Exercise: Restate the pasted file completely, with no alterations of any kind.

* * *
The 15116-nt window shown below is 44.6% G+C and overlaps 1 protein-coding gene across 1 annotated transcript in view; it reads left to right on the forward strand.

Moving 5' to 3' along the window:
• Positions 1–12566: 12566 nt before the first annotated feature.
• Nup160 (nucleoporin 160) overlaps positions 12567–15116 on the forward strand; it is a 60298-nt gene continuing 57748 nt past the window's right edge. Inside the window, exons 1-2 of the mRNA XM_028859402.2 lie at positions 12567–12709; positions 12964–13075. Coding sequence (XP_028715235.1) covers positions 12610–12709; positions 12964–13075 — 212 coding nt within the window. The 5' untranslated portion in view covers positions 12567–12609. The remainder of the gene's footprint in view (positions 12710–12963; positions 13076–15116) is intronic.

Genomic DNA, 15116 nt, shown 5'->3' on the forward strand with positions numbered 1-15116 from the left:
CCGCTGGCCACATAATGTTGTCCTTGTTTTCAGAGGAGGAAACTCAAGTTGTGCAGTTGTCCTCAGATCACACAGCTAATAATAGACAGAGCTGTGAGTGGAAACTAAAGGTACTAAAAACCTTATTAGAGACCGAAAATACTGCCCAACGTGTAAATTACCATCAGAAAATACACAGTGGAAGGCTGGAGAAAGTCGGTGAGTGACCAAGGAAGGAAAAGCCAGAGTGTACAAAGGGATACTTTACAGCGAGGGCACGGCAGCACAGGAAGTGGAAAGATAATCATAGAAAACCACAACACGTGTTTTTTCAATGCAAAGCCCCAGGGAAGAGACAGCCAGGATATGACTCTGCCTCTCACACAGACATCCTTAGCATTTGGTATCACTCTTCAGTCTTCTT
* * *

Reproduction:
The 15116-nt window shown below is 44.6% G+C and overlaps 1 protein-coding gene across 1 annotated transcript in view; it reads left to right on the forward strand.

Moving 5' to 3' along the window:
• Positions 1–12566: 12566 nt before the first annotated feature.
• Nup160 (nucleoporin 160) overlaps positions 12567–15116 on the forward strand; it is a 60298-nt gene continuing 57748 nt past the window's right edge. Inside the window, exons 1-2 of the mRNA XM_028859402.2 lie at positions 12567–12709; positions 12964–13075. Coding sequence (XP_028715235.1) covers positions 12610–12709; positions 12964–13075 — 212 coding nt within the window. The 5' untranslated portion in view covers positions 12567–12609. The remainder of the gene's footprint in view (positions 12710–12963; positions 13076–15116) is intronic.

Genomic DNA, 15116 nt, shown 5'->3' on the forward strand with positions numbered 1-15116 from the left:
CCGCTGGCCACATAATGTTGTCCTTGTTTTCAGAGGAGGAAACTCAAGTTGTGCAGTTGTCCTCAGATCACACAGCTAATAATAGACAGAGCTGTGAGTGGAAACTAAAGGTACTAAAAACCTTATTAGAGACCGAAAATACTGCCCAACGTGTAAATTACCATCAGAAAATACACAGTGGAAGGCTGGAGAAAGTCGGTGAGTGACCAAGGAAGGAAAAGCCAGAGTGTACAAAGGGATACTTTACAGCGAGGGCACGGCAGCACAGGAAGTGGAAAGATAATCATAGAAAACCACAACACGTGTTTTTTCAATGCAAAGCCCCAGGGAAGAGACAGCCAGGATATGACTCTGCCTCTCACACAGACATCCTTAGCATTTGGTATCACTCTTCAGTCTTCTT